I hope they will amend their practices to insure us as individuals with premiums based on our own behaviour not that of the group we are deemed to belong to. Yes it will cost money. However, money is the one thing insurance companies have in abundance.

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6 Comments

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6 responses to “Women’s Car Insurance does not need to go up

  1. Daniel Oxley

    Quite right that it is wrong to push people into categories and label them. I always think this when out of laziness people are described as being left wing or right wing. An individual can be against racism but in favour of small government, which clumsy designation should they be given? Left wing or Right wing?

    At first the prospect of completely individualised car insurance assessments seemed ridiculous to me. The reckless teenage male driver turning up for an interview at the insurance office in his Dad’s suit and armed with testimonials from his school teachers and the local vicar. On reflection though, perhaps something of this kind might be a solution, the sums of money are so great that perhaps all the bother might be worth it.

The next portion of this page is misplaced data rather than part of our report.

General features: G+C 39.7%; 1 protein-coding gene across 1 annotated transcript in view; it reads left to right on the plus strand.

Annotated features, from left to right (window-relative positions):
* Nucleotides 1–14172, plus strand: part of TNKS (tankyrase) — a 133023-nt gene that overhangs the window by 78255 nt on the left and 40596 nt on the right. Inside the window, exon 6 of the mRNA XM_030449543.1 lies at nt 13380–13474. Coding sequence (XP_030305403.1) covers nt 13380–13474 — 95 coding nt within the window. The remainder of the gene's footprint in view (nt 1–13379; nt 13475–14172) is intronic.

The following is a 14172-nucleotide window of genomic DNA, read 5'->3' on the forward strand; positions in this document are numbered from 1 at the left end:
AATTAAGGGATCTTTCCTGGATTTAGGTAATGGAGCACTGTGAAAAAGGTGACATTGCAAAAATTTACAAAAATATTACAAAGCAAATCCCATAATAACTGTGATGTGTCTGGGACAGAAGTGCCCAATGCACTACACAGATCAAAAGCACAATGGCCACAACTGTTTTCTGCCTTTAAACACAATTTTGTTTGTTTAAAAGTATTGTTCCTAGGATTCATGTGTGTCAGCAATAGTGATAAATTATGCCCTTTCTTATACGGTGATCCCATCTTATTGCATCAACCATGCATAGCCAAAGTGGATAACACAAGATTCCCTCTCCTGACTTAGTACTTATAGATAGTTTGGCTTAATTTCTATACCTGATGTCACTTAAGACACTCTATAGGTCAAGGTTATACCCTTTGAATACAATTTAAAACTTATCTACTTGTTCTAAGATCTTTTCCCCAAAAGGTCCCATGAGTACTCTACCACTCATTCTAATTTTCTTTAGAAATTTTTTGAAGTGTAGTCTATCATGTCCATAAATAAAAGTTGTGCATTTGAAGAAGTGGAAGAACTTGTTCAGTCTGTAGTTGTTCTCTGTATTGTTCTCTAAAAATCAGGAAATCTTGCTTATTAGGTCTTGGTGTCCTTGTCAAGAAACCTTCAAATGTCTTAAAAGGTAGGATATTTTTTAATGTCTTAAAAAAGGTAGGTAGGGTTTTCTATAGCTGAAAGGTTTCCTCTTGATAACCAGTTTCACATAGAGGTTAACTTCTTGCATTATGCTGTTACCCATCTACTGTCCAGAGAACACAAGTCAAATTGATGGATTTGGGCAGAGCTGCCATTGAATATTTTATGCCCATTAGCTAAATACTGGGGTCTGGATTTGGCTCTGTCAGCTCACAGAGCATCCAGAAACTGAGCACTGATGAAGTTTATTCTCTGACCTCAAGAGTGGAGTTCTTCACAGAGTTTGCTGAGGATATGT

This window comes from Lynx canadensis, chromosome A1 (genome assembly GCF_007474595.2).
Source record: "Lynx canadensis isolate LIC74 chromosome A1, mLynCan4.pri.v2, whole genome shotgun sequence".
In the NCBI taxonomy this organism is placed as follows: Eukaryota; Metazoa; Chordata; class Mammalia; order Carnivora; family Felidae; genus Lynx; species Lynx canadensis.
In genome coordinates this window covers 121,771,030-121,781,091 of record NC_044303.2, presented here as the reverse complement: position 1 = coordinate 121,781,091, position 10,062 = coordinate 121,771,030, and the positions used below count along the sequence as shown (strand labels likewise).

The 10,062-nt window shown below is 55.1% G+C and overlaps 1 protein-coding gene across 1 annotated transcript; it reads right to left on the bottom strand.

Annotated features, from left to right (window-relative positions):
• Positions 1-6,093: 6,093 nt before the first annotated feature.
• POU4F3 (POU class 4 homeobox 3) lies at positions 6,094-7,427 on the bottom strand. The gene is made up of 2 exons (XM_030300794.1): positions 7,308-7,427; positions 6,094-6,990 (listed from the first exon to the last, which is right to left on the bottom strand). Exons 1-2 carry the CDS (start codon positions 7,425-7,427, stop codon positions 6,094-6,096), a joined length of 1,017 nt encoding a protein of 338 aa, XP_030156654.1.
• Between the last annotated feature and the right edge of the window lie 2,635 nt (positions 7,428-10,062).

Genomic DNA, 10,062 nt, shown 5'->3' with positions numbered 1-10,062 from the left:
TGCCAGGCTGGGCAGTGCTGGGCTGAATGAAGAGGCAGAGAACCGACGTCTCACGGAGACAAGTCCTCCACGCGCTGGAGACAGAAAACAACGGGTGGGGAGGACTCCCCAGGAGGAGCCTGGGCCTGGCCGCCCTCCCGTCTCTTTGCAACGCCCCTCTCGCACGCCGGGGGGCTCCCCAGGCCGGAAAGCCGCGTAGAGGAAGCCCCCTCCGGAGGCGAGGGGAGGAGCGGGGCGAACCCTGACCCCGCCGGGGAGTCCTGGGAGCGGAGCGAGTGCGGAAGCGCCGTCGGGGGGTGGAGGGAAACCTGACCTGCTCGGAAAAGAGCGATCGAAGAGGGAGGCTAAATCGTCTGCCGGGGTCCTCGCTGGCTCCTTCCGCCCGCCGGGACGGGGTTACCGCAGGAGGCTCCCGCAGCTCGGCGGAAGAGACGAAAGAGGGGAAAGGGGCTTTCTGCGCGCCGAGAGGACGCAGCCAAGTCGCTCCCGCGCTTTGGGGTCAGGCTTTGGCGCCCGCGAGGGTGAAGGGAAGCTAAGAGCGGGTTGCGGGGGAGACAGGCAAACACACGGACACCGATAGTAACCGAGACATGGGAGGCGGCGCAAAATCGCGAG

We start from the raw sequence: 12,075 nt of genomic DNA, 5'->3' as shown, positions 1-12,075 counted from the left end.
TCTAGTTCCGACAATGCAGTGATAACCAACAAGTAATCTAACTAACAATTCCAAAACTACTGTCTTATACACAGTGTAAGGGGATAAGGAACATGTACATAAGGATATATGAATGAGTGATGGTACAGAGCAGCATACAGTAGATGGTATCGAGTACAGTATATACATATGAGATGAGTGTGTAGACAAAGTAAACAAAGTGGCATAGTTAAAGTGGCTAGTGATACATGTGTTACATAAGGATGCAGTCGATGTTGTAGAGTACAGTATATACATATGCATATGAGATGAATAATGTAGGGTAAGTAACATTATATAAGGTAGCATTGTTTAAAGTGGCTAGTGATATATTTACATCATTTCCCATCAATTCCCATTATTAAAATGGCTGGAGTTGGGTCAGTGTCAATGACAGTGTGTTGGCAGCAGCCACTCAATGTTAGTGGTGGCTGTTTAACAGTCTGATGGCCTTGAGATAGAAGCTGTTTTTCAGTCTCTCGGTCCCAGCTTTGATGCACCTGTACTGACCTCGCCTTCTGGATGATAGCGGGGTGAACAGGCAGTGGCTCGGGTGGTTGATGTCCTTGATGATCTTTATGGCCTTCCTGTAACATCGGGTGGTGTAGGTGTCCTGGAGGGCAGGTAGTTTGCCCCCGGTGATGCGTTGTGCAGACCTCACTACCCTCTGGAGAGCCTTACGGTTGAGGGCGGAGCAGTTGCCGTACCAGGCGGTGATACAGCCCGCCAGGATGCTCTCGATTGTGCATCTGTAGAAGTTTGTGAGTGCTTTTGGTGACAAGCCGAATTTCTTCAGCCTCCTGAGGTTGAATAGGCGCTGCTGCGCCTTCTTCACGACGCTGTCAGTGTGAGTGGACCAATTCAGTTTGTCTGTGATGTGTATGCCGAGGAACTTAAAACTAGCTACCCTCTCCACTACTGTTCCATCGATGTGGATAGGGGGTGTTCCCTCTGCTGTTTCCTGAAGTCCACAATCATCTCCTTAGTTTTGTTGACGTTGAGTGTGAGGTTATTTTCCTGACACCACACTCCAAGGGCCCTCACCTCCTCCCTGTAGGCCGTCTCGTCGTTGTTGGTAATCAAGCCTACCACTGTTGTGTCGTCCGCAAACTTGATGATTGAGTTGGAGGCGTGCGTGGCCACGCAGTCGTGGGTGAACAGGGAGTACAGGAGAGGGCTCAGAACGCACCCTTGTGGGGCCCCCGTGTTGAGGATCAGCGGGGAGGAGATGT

I can’t really see the logic of saying that the ECJ had done its job admirably well but that the results would be unfair. It reminds me of when people say ‘it’s all very well in theory but it does not work in practice’. Whenever I hear this I always think that if it does not work in practice the theory must be flawed.
    A similar situation occurred with the corps de ballet at the Opera de Paris. The retirement ages for the dancers were (I think) 45 for the men and 40 for the women. The decision was based not just on physical reasons but also on the fact that the men did not have the strain of dancing on points like the women. Thanks to our European masters, this was changed and the retirement was harmonised. The women had to keep dancing well after they were ready to hang up their dancing shoes and the men had to retire when they still had some spring in their step.

    I suppose the EU might get around to addressing this problem in time with some top-down, ill considered bit of regulation. They will probably ban dancing on points, make the men dance on points, make all the dancers dance on points with one foot and not the other or more likely they will lead us to such financial catastrophe that all ballet dancers will be hobbling around the stage in their late nineties.